Milk (Focus Features, R)

film_milk_sm.jpgFollowing four successive films in experimental mode, Gus Van Sant is back in Oscar mode, and pretty full-throttle.

 

 

 

 

 

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Over the past decade or so, Gus Van Sant seems to have worked in one of two modes: experimental mode, as in Gerry, Elephant and Last Days, and Oscar mode, as in Good Will Hunting and Finding Forrester. Van Sant is a talented enough filmmaker that movies in either category are almost always worth seeing…although it can safely be said that any self-respecting Van Sant fan prefers experimental mode over Oscar mode.

Following four successive films in experimental mode (the aforementioned death trilogy plus last year’s Paranoid Park), Van Sant is back in Oscar mode, and pretty full-throttle this time, with Milk, a docudrama about Harvey Milk, the first openly gay man elected to public office. Sean Penn plays the titular character (and Penn’s always in Oscar mode). Surrounding Penn is quite an impressive list of supporting actors: James Franco (Pineapple Express) as his lover Scott Smith, Diego Luna (Y Tu Mamá También) as another lover Jack Lira, Alison Pill (Dear Wendy) as his campaign manager Anne Kronenberg, Emile Hirsch (Into the Wild) as his supporter Cleve Jones, and Josh Brolin (No Country for Old Men) as his assassin Dan White, to name but a few.

The majority of Milk follows Harvey’s struggles to get into office in the first place (he ran many times before winning) and only a little time with him while he’s in office, but that’s probably because the real Harvey Milk spent an unfortunately short amount of time in office. A recurring problem with Milk as a character (in this film, at least) is his tendency to support himself with crappy people—Jack is one of the more annoying characters of the year, and Harvey unsuccessfully tries to make a friend out of Dan White before getting shot by him. Harvey’s relationship with Scott is portrayed very tenderly and Franco is quite good, but even his character gets a little too bitchy and unpleasant by the end. Ultimately, as a lot of the film seems to be a loving tribute to those who supported Milk on the campaign trail (as evidence, see the long, nice actor-to-living-person comparisons that run just before the credits).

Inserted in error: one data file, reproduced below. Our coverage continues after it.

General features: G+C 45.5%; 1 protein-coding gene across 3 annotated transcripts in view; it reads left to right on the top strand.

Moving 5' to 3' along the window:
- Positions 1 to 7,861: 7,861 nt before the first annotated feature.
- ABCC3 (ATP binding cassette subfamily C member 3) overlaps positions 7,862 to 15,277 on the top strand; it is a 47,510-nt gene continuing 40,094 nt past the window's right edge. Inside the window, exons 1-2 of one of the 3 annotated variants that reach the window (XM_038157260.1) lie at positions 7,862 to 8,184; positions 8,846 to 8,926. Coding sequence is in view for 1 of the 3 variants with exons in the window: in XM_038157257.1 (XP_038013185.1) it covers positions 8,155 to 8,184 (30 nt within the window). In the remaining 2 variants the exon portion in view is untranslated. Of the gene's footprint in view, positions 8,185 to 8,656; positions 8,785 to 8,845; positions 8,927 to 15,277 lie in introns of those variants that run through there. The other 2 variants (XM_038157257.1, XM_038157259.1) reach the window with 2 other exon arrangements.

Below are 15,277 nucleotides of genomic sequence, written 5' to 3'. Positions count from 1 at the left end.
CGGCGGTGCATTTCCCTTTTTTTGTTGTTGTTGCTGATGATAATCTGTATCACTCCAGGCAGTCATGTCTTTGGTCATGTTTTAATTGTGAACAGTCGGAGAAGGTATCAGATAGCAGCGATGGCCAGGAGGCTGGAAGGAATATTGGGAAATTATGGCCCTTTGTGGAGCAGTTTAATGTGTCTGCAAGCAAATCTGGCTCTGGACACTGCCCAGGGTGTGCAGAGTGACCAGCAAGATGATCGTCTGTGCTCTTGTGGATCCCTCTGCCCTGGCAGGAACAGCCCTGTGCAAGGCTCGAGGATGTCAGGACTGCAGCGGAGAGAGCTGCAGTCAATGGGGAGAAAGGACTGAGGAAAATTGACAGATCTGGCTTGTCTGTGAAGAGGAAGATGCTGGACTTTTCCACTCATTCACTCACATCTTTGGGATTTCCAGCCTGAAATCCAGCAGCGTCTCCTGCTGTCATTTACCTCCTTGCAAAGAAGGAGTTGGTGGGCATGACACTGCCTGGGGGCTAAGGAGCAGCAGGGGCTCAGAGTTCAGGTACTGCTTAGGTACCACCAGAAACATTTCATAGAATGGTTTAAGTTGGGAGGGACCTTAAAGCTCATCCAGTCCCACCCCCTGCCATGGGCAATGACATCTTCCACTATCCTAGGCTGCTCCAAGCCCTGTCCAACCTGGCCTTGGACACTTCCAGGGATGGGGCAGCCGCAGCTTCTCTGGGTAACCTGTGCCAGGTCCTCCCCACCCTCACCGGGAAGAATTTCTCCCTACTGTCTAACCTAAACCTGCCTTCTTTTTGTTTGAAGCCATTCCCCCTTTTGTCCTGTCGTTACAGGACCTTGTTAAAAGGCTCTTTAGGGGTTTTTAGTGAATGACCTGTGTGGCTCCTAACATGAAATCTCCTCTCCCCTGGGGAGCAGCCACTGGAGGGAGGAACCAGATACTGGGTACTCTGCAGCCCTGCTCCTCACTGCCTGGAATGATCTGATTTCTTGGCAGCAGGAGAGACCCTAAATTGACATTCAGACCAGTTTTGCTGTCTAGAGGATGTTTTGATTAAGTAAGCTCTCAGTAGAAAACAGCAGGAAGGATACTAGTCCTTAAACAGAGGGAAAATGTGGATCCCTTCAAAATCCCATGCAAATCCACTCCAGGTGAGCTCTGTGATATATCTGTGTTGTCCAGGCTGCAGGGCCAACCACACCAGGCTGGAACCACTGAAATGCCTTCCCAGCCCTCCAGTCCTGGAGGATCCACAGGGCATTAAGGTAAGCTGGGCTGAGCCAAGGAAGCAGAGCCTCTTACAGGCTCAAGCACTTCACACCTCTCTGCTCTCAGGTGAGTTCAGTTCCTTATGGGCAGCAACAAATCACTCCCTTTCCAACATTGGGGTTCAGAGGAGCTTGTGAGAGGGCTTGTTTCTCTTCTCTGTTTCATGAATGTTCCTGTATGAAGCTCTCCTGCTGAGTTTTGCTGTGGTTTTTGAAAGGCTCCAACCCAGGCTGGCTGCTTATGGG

Luckily, Milk retains enough of a smattering of Van Sant’s experimental tendencies to make it more entertaining and better than your typical end-of-the-year Oscar fodder docudrama bullshit (I’m looking at you, Walk the Line and Ray); he employs a neat technique wherein he mixes real footage with filmed footage, showing a deftness that eventually makes it hard to keep track of what is documentary footage and what Van Sant shot for the film. Sean Penn is great, if a little hammy, as one would expect, and Milk’s story feels more relevant now than ever. (Variety ran a good article a few weeks ago about how this film had a shot at changing history if only it had been released about a month earlier.) Hirsch sucks, as usual, and Brolin is good, but it isn’t much of a stretch to go from playing George W. Bush in W. a few months back to the assassin of a powerful gay man—looks like Josh is the go-to guy to portray some of the most hateful, worthless fuckers of the past half century.

Whether or not Van Sant will actually see any Oscars for this is a hard call; he’s got some pretty serious competition this year. Still, he can comfort himself in the knowledge that this is his best film in quite some time…and this for a man who almost never makes a bad film. | Pete Timmermann

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